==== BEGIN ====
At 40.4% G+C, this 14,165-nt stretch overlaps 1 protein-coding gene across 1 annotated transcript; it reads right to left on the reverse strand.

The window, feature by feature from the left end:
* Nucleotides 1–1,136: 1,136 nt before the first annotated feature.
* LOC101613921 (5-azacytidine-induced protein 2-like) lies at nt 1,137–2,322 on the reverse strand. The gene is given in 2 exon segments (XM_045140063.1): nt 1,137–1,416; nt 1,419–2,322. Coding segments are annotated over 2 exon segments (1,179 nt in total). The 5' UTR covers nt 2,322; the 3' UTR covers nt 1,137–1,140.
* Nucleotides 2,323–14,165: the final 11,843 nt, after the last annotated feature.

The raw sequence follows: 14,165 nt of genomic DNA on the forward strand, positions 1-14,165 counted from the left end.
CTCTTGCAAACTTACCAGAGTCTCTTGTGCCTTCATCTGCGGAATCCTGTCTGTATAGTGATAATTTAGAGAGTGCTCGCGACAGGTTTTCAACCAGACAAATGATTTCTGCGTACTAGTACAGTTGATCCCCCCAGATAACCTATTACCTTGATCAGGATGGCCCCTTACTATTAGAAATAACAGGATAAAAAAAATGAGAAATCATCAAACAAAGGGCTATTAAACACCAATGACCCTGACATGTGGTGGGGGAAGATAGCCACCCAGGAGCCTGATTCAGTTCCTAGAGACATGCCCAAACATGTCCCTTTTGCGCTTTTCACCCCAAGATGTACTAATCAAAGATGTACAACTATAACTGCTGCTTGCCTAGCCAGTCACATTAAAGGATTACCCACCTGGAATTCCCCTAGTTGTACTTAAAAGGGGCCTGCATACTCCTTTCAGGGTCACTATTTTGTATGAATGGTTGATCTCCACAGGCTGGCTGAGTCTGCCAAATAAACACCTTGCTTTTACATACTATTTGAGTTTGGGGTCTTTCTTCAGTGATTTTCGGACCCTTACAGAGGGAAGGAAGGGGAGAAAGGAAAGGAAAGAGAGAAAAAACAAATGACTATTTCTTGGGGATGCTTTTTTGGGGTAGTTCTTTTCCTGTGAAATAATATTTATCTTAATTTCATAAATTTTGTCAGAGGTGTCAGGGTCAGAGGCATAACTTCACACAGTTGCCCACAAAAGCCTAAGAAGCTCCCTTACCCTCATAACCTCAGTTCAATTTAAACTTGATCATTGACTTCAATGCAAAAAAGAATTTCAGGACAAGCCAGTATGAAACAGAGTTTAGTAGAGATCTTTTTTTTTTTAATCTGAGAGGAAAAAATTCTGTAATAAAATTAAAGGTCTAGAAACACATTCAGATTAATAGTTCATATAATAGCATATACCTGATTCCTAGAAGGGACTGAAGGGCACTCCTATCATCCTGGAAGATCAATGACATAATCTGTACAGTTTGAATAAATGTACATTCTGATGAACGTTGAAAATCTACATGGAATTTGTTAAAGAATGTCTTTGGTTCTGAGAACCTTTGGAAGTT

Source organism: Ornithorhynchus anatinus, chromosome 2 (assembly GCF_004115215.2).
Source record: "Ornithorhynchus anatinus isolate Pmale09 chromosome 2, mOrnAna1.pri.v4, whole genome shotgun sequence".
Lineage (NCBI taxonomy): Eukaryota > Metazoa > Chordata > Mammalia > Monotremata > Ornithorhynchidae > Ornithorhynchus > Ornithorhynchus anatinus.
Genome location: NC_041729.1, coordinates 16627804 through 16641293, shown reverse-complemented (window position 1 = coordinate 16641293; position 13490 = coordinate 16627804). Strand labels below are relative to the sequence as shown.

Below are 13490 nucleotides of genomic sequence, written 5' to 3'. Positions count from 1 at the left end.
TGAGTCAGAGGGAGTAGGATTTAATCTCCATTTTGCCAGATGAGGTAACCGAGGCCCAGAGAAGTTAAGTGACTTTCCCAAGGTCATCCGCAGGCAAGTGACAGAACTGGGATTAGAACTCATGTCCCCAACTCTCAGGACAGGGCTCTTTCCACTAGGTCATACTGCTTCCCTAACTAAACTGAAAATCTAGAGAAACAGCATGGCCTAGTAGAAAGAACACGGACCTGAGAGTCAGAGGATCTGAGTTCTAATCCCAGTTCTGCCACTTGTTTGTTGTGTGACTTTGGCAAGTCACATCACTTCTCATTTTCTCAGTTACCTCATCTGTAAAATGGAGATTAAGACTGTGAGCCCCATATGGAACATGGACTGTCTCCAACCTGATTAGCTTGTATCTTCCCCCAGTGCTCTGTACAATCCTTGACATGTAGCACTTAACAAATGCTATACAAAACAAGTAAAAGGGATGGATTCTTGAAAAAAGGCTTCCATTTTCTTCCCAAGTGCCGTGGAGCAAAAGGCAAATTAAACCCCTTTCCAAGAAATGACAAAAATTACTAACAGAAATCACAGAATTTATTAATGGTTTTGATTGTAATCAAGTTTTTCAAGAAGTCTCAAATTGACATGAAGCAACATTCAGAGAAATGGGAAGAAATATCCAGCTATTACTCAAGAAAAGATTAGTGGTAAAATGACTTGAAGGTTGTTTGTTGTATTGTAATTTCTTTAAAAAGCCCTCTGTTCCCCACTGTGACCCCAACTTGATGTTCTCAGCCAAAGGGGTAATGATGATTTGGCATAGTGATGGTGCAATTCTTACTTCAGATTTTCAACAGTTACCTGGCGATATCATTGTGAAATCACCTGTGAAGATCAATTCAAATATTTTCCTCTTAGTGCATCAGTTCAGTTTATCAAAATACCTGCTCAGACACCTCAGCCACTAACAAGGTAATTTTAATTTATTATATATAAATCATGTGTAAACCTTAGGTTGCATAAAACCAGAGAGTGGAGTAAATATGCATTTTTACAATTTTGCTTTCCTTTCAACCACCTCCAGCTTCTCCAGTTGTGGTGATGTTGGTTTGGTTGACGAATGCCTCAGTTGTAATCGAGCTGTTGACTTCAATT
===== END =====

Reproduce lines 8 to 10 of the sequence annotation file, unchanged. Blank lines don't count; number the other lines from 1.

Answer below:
Source organism: Ornithorhynchus anatinus, chromosome 2 (assembly GCF_004115215.2).
Source record: "Ornithorhynchus anatinus isolate Pmale09 chromosome 2, mOrnAna1.pri.v4, whole genome shotgun sequence".
Lineage (NCBI taxonomy): Eukaryota > Metazoa > Chordata > Mammalia > Monotremata > Ornithorhynchidae > Ornithorhynchus > Ornithorhynchus anatinus.